944679_10200613095823365_968750882_nI’ve only been on retreat here on the Scarborough Bluffs for five days, but already I don’t know how I’ll ever be able to tear myself away when September rolls around. I find myself occasionally chatting with Doris (McCarthy) because of this extremely life-like portrait of her that hangs beside the living room window overlooking the lake here at Fool’s Paradise.  The neighbors are pretty quiet for the most part, but there’s so much wildlife activity outside the windows of “The Chapter House,” as Doris called her writing rotunda, that I have a hard time keeping my mind on the manuscript by times.  And I keep having to rush outside to take pictures.

Doris McCarthy, artist and creator of this awe-inspiring space.

Doris McCarthy, artist, writer and creator of this awe-inspiring space.

The view from up here on top of the Bluffs

The view from up here on top of the Bluffs

Fool's Paradise - a perfect reflection.

Fool’s Paradise – a perfect reflection.

Coywolf - if I see him going after the deer and her fawn, I may have to dash outside and do some serious hazing...

Coywolf – if I see him going after the deer and her fawn, or even the chubby groundhog, I may have to dash outside and do some serious hazing…

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I am managing to get several writing hours in every day, although so far the story is growing, rather than being pared down… Thank you, Doris, for sharing your home with me (and providing a haven for all these creatures).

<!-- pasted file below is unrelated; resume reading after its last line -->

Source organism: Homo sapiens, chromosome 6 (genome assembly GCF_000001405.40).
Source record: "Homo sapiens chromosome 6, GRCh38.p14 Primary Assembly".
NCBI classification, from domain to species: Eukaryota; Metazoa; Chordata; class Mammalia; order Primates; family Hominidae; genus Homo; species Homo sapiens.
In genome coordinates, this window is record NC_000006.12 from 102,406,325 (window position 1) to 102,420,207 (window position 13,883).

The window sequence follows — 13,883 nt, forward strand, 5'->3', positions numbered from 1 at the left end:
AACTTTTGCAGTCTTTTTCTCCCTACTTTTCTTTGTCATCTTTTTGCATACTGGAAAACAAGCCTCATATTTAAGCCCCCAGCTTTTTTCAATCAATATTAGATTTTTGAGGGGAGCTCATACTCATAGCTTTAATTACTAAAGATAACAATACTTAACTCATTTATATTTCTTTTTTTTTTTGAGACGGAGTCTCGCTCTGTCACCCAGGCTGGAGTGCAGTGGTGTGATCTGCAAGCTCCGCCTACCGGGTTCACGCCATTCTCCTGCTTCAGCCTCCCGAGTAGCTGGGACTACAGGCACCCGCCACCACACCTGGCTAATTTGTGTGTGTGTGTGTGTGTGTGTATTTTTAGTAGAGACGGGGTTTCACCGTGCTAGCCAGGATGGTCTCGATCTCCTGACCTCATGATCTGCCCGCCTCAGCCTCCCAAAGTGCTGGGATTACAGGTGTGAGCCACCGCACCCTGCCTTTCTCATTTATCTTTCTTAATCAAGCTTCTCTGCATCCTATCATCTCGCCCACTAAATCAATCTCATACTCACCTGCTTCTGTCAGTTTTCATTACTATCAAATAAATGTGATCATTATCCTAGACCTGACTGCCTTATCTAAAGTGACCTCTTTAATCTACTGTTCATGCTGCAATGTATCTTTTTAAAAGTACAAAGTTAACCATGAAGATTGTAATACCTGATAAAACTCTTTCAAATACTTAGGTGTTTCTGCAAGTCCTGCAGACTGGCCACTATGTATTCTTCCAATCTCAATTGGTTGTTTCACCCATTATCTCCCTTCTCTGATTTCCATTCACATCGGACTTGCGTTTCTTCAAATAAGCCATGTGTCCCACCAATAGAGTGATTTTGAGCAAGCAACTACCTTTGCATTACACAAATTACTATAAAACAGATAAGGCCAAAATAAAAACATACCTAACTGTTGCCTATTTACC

“Gardening” at Fool’s Paradise

You can’t plant a beautiful garden or write a novel that sings without putting in long hours. (Holly Robinson, The Huffington Post)

So next week I’m heading to Fool’s Paradise on the Scarborough Bluffs (near Toronto) for a month-long gardening (aka weeding/revising) expedition. The property is the former home of Canadian artist Doris McCarthy who, upon her death in 2010 at the age of 100,images (4)generously bequeathed her home to the Ontario Heritage Trust to be used for artistic residencies. (thanks also to the Canada Council for the Arts who awarded me a travel grant for this venture.) This is the first year of the DMAIR program, and I’m pretty excited to be one of the first artists in residence at Fool’s Paradise. It looks like a beautiful, inspiring place, as you can see here:

 

 

mccarthyDoris reminds me very much of my Nana Mingo (with Gramps in the header image), who was also born in 1910 and a great gardener herself. Here’s Doris at Fool’s Paradise a few years ago; I suppose it looks more like a snow shovel than a gardening one, but the grounds are lovely, and, from what I’ve read, she was a fascinating woman – independent, determined and feisty. She built a lot of her home herself. I can’t wait to be in her space, possibly soaking up some of her spirit, perhaps enjoying a virtual cup of tea:) Having read three autobiographies, I would love to have met Doris in person.

I’m eager to immerse myself in the great gift of having mental (and physical) peace and quiet for an entire four weeks, alone with a novel I’ve been thinking about and writing for close to three years. I’m connecting two girls at a distance of 260 years, without using any time travel, magic, etc., so it’s been an interesting process, putting together the pieces of the puzzle while incorporating as much of my research as possible.

I’ll be going to Fool’s Paradise with a complete manuscript in hand, and my objective will be to do some weeding – ripping out the invasive bits threatening to choke off the good bits, while hopefully preserving some of the more beautiful wildflowers disguised as weeds. Like weeding, the work of revising is never quite finished, but my plan is to return home in September feeling like I’ve done the best I can with the manuscript – and, with any luck, I’ll have trimmed away a few of the 70,000 words – if there are any I can bear to part with, that is…

So how’s your weeding going? Your revising? Have you ever gone on retreat with just your words and characters for company?